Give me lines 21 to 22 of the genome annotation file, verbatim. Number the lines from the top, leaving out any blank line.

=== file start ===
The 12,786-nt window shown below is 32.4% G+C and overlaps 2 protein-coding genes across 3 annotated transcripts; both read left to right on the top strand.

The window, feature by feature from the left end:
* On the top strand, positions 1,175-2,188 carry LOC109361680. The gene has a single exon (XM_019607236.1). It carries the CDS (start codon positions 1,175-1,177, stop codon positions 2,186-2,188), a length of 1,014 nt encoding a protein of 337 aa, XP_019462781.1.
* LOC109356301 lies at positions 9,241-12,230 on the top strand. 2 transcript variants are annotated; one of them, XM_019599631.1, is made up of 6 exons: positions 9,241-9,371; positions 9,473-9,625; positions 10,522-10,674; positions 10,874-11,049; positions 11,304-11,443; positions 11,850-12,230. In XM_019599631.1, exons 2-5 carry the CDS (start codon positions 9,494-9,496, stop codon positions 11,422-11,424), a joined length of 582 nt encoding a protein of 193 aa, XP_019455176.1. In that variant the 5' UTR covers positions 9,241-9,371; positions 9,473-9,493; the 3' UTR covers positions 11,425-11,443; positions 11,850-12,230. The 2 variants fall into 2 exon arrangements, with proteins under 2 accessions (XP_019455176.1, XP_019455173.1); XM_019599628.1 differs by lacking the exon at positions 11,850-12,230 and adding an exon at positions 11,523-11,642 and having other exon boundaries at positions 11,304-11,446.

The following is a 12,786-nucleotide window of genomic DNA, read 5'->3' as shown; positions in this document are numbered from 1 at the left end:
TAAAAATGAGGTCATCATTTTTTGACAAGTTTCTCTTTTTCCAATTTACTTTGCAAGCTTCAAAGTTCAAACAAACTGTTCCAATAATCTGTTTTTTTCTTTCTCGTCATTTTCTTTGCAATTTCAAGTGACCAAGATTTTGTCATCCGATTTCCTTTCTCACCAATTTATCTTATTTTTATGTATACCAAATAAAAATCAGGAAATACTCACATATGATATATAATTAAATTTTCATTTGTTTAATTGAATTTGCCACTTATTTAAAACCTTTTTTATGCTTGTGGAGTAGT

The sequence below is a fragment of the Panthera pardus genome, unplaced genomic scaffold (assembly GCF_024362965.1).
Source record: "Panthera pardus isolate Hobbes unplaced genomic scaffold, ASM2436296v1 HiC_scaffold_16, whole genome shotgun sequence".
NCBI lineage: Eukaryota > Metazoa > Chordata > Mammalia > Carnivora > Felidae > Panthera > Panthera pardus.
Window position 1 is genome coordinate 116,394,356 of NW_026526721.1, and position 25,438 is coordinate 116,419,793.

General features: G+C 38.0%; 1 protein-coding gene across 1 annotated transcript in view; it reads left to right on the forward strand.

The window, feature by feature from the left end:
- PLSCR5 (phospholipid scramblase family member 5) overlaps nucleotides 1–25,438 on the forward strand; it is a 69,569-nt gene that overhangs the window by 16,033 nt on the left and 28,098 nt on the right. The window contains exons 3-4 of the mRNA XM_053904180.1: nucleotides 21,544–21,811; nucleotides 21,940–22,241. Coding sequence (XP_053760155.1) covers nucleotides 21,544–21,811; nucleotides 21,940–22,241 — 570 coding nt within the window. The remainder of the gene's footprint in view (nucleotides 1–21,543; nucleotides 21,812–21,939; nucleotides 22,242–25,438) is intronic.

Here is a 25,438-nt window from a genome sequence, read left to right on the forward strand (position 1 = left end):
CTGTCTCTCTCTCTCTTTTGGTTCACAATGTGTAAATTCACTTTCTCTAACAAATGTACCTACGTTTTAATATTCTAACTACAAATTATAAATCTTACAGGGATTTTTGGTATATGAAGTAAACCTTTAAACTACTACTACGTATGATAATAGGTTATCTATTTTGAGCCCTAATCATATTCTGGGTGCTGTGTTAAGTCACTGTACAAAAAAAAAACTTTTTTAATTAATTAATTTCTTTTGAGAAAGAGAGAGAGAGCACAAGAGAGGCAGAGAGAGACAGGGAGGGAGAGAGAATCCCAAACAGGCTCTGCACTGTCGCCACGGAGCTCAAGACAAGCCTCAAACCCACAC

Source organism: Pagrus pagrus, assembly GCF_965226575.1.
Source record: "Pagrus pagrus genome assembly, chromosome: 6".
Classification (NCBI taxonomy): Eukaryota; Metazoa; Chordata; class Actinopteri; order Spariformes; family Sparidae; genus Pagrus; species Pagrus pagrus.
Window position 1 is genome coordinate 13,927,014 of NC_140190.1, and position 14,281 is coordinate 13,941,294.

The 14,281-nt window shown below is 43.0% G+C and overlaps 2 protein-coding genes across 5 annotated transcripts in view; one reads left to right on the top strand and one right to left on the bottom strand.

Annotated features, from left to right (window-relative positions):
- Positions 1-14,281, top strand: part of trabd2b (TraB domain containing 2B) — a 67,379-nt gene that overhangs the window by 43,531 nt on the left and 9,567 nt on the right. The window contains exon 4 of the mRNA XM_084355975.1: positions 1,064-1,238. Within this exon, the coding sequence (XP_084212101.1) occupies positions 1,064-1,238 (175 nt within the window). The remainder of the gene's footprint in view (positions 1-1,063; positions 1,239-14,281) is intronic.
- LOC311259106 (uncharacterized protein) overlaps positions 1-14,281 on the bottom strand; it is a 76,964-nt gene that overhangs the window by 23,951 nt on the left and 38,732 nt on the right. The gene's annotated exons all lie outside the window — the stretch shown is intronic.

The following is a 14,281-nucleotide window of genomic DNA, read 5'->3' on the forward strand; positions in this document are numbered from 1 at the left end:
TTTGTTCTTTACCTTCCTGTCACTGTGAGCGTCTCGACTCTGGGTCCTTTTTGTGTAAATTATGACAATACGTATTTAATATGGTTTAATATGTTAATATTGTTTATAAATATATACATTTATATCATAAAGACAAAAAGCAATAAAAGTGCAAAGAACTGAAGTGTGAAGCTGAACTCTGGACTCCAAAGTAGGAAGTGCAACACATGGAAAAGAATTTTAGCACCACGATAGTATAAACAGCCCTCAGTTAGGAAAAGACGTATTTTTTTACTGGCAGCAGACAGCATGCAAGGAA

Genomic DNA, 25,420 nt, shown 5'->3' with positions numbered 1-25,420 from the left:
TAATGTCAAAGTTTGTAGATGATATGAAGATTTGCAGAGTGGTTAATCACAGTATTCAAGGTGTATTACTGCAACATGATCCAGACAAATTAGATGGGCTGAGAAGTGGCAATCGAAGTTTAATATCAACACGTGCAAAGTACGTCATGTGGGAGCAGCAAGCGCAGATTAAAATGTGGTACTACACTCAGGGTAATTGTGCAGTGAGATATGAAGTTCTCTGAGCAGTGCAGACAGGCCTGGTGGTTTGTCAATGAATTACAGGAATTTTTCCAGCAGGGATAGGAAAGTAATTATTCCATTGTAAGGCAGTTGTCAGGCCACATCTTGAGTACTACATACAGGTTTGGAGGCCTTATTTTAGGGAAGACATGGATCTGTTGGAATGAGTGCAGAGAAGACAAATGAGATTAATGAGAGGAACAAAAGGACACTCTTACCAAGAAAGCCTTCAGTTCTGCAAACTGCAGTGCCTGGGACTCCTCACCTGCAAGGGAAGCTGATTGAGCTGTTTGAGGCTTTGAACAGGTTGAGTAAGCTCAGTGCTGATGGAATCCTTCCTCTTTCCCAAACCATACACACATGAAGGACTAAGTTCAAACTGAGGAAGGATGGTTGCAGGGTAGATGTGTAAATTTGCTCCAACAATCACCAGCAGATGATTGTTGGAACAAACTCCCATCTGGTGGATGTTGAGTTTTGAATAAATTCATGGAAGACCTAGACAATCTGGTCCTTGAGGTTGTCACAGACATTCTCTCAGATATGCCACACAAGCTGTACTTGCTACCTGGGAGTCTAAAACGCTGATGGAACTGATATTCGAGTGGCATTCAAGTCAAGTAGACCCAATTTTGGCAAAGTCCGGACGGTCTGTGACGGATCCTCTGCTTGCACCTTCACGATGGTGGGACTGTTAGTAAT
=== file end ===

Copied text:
Annotated features, from left to right (window-relative positions):
- Positions 1-14,281, top strand: part of trabd2b (TraB domain containing 2B) — a 67,379-nt gene that overhangs the window by 43,531 nt on the left and 9,567 nt on the right. The window contains exon 4 of the mRNA XM_084355975.1: positions 1,064-1,238. Within this exon, the coding sequence (XP_084212101.1) occupies positions 1,064-1,238 (175 nt within the window). The remainder of the gene's footprint in view (positions 1-1,063; positions 1,239-14,281) is intronic.